Does LTM version 13.X support TLS1.3 if yes how to check that and apply to VS client ssl profiles ?
TLS 1.3 is still not released.
Draft 26 was released on March 04, 2018
You can find SSL/TLS protocol and ciphersuites supported by the F5 from here K13163: SSL ciphers supported on BIG-IP platforms (11.x - 13.x)
TLS 1.3 is not listed and as Stanislas said it is currently in draft but also don't expect it to be supported until the majority of browsers have implemented it.
Ok Thanks for the information.I asked because i heard from someone that F5 has already released it and i installed the latest version BIGIP-126.96.36.199-0.0.5 and couldn't find that.
Thanks again to both of you.
Can I just upgrade the openSSL package for using TLS1.3?
And will TLS1.3 be processed by current BIG-IP model with NITROX III in hardware or I need the new i series model?
Per previous posts, there is no implementation/support of TLS1.3 on BIG-IP, as the protocol standard is not finalised (in draft and not approved) yet. Some clients may have implemented a draft version and they may just stop working when a new draft is out.
If you do have a real need for this, and have a working client and an application with TLS1.3, you can pass the traffic on L4 through a BIG-IP device.
TLS 1.3 has just been approved by the IETF: https://techcrunch.com/2018/03/23/the-web-will-soon-be-a-little-safer-with-the-approval-of-this-new-security-standard/
It would be great to get a timeline when F5 intends to release a software update supporting TLS 1.3. Also, both Chrome and Firefox support TLS 1.3.
Chrome 65 supports TLS 1.3: https://www.chromium.org/Home/tls13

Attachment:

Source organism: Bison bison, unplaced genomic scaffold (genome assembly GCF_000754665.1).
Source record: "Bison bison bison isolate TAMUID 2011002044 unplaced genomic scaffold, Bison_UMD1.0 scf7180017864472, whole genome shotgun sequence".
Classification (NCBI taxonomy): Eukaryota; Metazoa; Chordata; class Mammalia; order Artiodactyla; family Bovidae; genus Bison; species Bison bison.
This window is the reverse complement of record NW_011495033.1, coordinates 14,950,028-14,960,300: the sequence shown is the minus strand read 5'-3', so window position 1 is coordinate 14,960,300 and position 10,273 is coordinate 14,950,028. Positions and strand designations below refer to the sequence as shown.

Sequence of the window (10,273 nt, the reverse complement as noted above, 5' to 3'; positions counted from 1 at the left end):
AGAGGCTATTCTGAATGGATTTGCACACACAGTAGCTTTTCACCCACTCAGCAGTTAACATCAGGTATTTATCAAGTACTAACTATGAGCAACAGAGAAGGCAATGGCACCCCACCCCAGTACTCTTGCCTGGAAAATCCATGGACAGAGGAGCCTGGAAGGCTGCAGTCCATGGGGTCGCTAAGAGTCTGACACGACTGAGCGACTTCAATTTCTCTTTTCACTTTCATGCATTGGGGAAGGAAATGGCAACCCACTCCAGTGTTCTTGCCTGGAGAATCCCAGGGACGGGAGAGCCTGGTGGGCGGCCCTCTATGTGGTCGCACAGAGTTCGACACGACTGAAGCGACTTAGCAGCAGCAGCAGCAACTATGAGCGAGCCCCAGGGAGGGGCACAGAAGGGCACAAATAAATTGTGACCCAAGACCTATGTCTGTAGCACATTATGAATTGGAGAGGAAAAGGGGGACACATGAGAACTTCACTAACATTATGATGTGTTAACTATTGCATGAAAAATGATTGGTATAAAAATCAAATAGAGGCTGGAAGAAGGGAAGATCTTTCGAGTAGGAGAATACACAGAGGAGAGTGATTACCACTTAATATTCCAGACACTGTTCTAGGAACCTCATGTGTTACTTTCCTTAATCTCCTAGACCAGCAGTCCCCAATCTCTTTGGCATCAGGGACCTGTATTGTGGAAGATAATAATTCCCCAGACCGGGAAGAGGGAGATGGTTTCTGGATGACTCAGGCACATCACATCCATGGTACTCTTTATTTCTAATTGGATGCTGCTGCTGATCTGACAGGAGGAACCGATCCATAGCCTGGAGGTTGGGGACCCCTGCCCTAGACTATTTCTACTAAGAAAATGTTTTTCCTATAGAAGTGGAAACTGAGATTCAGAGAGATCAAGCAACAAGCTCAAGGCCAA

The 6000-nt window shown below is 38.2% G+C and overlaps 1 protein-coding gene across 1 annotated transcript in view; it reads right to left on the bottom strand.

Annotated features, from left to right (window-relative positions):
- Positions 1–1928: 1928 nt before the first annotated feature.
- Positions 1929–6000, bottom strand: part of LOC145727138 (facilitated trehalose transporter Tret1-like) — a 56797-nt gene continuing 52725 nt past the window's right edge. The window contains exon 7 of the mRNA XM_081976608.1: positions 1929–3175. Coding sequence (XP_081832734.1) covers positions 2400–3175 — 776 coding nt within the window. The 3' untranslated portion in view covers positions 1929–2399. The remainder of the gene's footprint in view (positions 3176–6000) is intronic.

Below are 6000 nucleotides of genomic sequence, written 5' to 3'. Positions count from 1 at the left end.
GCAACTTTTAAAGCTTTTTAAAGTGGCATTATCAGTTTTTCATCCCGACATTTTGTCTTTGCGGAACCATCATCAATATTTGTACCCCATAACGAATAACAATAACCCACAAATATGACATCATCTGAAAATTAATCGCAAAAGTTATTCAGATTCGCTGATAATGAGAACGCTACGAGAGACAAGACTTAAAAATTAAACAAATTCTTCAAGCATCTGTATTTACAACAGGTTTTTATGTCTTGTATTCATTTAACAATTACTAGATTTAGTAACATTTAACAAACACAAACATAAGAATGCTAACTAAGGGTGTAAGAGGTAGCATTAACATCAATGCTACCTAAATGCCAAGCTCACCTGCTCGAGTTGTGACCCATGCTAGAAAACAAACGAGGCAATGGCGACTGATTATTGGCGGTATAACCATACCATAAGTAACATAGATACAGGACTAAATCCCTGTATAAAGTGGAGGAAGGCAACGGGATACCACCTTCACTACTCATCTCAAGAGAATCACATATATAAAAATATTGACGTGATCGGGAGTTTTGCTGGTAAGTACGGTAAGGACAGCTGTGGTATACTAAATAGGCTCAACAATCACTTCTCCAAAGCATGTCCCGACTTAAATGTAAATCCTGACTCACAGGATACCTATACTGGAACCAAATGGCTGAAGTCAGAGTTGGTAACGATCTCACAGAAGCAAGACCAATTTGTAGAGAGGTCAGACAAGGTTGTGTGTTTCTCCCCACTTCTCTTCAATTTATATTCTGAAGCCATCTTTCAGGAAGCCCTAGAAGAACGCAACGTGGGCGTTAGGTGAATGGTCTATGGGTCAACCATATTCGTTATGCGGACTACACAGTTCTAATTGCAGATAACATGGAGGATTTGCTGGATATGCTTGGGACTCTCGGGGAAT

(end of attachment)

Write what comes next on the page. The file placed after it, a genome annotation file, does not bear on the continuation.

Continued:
Firefox 52 supports TLS 1.3: https://groups.google.com/forum/#!topic/mozilla.dev.platform/sfeqeMkyxCI
Both Chrome and Firefox support draft versions of TLS 1.3 up until now.
Guess the next version of the browsers will support the final version and F5 will likely add support within the next major release.
As has already been commented above, TLS1.3 is now approved. Is there a real answer yet for a timeline for supporting it?
Short answer nope.
F5 uses OpenSSL for a lot of SSL work so the answer to your question is a question, when will OpenSSL 1.1.1 be release (which will support the final TLS 1.3 standard)?
That can be followed by another question of when will F5 view OpenSSL 1.1.1 as stable and add to their next major release?
If you have a major project I would go ask F5 via your reseller or F5 account manager as they might be able to sort you out early access or engineering release but I would guess this would take a while to sort.
With the DH & RSA ciphers marked down as weak & dinged on Qualys on PFS,
a. How do we make the sites more secure &
b. How do we make sure clients that connect to the sites will not be impacted on taking out the weak ciphers by only supporting a handful of ciphers that are strong by TLS1.2 ?
Are we left with much options here ?
Thought might be of interest to some: F5 Article TLS1-3 are you ready
TLSv1.3 (final standard, i.e. RFC8446) will be supported starting from BIG-IPv188.8.131.52 (and also in v15.0) on the clientssl side (i.e. frontend where BIG-IP acts as server). serverssl side (i.e. backend where BIG-IP acts as client to the backend server) support will be supported in BIG-IPv15.1.
Since some customers already ask - will TLSv1.3 be supported also on upcoming releases of v13.x later?
Problem is, some customers have VE Licences that are only capable of upgrading until v13.
If TLS1.3 is coming only for v15, this would mean that they need a completely new box/license?
There is no plan to backport TLS 1.3 feature on v13.x.
How does F5 BigIP handle Perfect Forward Secrecy in the client and server side profiles? TLS 1.3 support ephemeral keys and the keys can be changed midway during the SSL session. How would F5 BigIP be able to gain access to the ephemeral keys to decrypt the sessions? Any idea when we can get more details?
laksh, you seem to be implying passive decryption, which isn't possible anyway. BIG-IP handles PFS as a function of the proxy architecture, terminating the TLS session on the client side, and initiating a separate TLS session on the server side.